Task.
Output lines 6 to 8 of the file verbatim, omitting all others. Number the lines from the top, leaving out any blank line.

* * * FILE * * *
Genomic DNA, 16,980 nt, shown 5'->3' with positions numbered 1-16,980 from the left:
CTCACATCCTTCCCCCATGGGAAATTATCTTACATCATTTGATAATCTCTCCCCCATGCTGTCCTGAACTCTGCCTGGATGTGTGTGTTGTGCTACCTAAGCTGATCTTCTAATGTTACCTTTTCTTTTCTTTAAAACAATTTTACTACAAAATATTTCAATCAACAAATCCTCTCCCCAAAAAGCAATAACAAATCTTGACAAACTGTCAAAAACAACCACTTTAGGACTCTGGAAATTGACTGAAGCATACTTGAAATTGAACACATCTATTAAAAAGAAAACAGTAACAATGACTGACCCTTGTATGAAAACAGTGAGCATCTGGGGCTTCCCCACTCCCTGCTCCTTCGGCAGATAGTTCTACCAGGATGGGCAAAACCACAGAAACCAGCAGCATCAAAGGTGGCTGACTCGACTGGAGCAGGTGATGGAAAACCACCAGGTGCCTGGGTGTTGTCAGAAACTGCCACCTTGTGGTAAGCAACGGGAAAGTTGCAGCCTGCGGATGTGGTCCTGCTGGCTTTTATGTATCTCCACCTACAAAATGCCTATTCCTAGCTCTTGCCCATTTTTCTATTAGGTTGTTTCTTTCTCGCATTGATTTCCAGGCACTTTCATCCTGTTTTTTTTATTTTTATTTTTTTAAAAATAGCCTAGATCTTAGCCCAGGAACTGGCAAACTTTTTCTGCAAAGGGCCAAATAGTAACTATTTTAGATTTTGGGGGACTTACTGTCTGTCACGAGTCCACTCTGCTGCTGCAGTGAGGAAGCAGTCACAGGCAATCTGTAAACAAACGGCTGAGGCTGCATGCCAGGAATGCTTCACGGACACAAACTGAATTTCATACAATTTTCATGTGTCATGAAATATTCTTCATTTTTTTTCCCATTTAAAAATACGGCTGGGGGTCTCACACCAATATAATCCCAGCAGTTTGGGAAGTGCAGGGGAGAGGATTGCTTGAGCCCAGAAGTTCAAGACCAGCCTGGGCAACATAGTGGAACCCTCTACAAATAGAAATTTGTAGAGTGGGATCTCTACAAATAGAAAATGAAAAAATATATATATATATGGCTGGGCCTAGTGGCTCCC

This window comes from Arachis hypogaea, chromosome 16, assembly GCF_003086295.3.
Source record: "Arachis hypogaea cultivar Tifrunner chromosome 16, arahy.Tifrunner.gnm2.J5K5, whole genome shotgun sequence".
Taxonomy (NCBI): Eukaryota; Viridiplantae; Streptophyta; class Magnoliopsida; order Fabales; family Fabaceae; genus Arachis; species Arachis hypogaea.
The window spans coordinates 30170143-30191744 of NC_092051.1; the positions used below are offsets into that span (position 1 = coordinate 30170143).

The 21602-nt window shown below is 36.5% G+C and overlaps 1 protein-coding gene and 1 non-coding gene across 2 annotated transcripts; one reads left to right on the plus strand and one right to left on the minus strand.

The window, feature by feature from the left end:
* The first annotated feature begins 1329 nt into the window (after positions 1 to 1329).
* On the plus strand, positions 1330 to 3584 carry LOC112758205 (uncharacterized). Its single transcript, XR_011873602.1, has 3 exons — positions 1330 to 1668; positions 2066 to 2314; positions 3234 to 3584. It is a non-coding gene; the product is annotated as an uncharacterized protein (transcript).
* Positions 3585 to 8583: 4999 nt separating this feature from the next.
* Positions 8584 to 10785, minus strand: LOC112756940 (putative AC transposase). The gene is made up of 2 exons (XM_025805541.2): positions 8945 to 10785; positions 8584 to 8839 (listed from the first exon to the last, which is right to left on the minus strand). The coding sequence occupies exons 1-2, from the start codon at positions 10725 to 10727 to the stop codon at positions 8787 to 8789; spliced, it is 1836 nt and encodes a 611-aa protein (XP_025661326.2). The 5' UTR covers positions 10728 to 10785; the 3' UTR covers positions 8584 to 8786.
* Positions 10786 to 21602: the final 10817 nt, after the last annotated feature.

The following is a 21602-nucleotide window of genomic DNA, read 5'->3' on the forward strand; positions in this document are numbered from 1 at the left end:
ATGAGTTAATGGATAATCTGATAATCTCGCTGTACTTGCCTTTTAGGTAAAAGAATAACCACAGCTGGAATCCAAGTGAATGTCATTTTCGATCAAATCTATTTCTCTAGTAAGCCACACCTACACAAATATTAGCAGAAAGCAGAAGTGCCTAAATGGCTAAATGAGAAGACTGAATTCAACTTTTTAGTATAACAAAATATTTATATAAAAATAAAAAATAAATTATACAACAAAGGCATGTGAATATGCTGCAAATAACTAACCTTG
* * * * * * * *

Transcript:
The window spans coordinates 30170143-30191744 of NC_092051.1; the positions used below are offsets into that span (position 1 = coordinate 30170143).

The 21602-nt window shown below is 36.5% G+C and overlaps 1 protein-coding gene and 1 non-coding gene across 2 annotated transcripts; one reads left to right on the plus strand and one right to left on the minus strand.

The window, feature by feature from the left end: